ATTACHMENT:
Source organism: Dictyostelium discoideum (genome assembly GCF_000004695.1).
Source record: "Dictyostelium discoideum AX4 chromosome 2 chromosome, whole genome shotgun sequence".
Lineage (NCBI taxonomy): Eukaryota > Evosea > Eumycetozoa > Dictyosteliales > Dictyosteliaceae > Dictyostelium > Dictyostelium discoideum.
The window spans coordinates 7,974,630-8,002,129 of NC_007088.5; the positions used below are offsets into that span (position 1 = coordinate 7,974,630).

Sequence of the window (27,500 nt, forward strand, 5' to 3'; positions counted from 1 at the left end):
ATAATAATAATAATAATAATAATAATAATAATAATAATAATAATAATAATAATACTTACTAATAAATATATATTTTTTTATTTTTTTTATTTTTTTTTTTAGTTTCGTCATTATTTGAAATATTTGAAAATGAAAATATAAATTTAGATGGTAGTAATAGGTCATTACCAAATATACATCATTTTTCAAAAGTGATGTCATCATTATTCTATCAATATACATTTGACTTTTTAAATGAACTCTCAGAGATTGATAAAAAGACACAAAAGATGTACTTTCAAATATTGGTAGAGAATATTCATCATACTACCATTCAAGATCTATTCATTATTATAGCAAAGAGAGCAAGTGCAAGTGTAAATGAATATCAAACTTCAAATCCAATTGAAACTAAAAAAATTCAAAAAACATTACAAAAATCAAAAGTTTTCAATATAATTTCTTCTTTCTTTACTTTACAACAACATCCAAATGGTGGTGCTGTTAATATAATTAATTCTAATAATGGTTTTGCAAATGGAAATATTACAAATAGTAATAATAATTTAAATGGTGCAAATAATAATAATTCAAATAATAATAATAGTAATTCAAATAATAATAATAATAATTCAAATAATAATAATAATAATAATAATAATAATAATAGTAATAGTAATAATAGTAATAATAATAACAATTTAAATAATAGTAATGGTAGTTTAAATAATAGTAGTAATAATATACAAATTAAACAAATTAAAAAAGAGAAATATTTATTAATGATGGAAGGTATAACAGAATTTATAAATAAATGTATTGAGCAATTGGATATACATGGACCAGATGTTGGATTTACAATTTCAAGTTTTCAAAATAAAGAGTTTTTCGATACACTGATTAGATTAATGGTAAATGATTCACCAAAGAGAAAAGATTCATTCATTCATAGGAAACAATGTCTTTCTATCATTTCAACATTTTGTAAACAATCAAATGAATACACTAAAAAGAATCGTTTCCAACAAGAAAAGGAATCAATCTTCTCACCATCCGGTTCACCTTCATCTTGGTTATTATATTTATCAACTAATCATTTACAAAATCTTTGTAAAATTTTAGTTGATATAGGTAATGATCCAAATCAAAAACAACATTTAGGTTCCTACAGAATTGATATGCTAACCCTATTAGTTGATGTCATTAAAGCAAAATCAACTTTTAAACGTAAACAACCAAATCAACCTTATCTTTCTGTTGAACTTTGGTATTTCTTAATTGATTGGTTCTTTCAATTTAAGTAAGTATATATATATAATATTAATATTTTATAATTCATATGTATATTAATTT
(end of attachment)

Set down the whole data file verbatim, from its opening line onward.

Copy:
Source organism: Dictyostelium discoideum (genome assembly GCF_000004695.1).
Source record: "Dictyostelium discoideum AX4 chromosome 2 chromosome, whole genome shotgun sequence".
Lineage (NCBI taxonomy): Eukaryota > Evosea > Eumycetozoa > Dictyosteliales > Dictyosteliaceae > Dictyostelium > Dictyostelium discoideum.
The window spans coordinates 7,974,630-8,002,129 of NC_007088.5; the positions used below are offsets into that span (position 1 = coordinate 7,974,630).

Sequence of the window (27,500 nt, forward strand, 5' to 3'; positions counted from 1 at the left end):
ATAATAATAATAATAATAATAATAATAATAATAATAATAATAATAATAATAATACTTACTAATAAATATATATTTTTTTATTTTTTTTATTTTTTTTTTTAGTTTCGTCATTATTTGAAATATTTGAAAATGAAAATATAAATTTAGATGGTAGTAATAGGTCATTACCAAATATACATCATTTTTCAAAAGTGATGTCATCATTATTCTATCAATATACATTTGACTTTTTAAATGAACTCTCAGAGATTGATAAAAAGACACAAAAGATGTACTTTCAAATATTGGTAGAGAATATTCATCATACTACCATTCAAGATCTATTCATTATTATAGCAAAGAGAGCAAGTGCAAGTGTAAATGAATATCAAACTTCAAATCCAATTGAAACTAAAAAAATTCAAAAAACATTACAAAAATCAAAAGTTTTCAATATAATTTCTTCTTTCTTTACTTTACAACAACATCCAAATGGTGGTGCTGTTAATATAATTAATTCTAATAATGGTTTTGCAAATGGAAATATTACAAATAGTAATAATAATTTAAATGGTGCAAATAATAATAATTCAAATAATAATAATAGTAATTCAAATAATAATAATAATAATTCAAATAATAATAATAATAATAATAATAATAATAATAGTAATAGTAATAATAGTAATAATAATAACAATTTAAATAATAGTAATGGTAGTTTAAATAATAGTAGTAATAATATACAAATTAAACAAATTAAAAAAGAGAAATATTTATTAATGATGGAAGGTATAACAGAATTTATAAATAAATGTATTGAGCAATTGGATATACATGGACCAGATGTTGGATTTACAATTTCAAGTTTTCAAAATAAAGAGTTTTTCGATACACTGATTAGATTAATGGTAAATGATTCACCAAAGAGAAAAGATTCATTCATTCATAGGAAACAATGTCTTTCTATCATTTCAACATTTTGTAAACAATCAAATGAATACACTAAAAAGAATCGTTTCCAACAAGAAAAGGAATCAATCTTCTCACCATCCGGTTCACCTTCATCTTGGTTATTATATTTATCAACTAATCATTTACAAAATCTTTGTAAAATTTTAGTTGATATAGGTAATGATCCAAATCAAAAACAACATTTAGGTTCCTACAGAATTGATATGCTAACCCTATTAGTTGATGTCATTAAAGCAAAATCAACTTTTAAACGTAAACAACCAAATCAACCTTATCTTTCTGTTGAACTTTGGTATTTCTTAATTGATTGGTTCTTTCAATTTAAGTAAGTATATATATATAATATTAATATTTTATAATTCATATGTATATTAATTT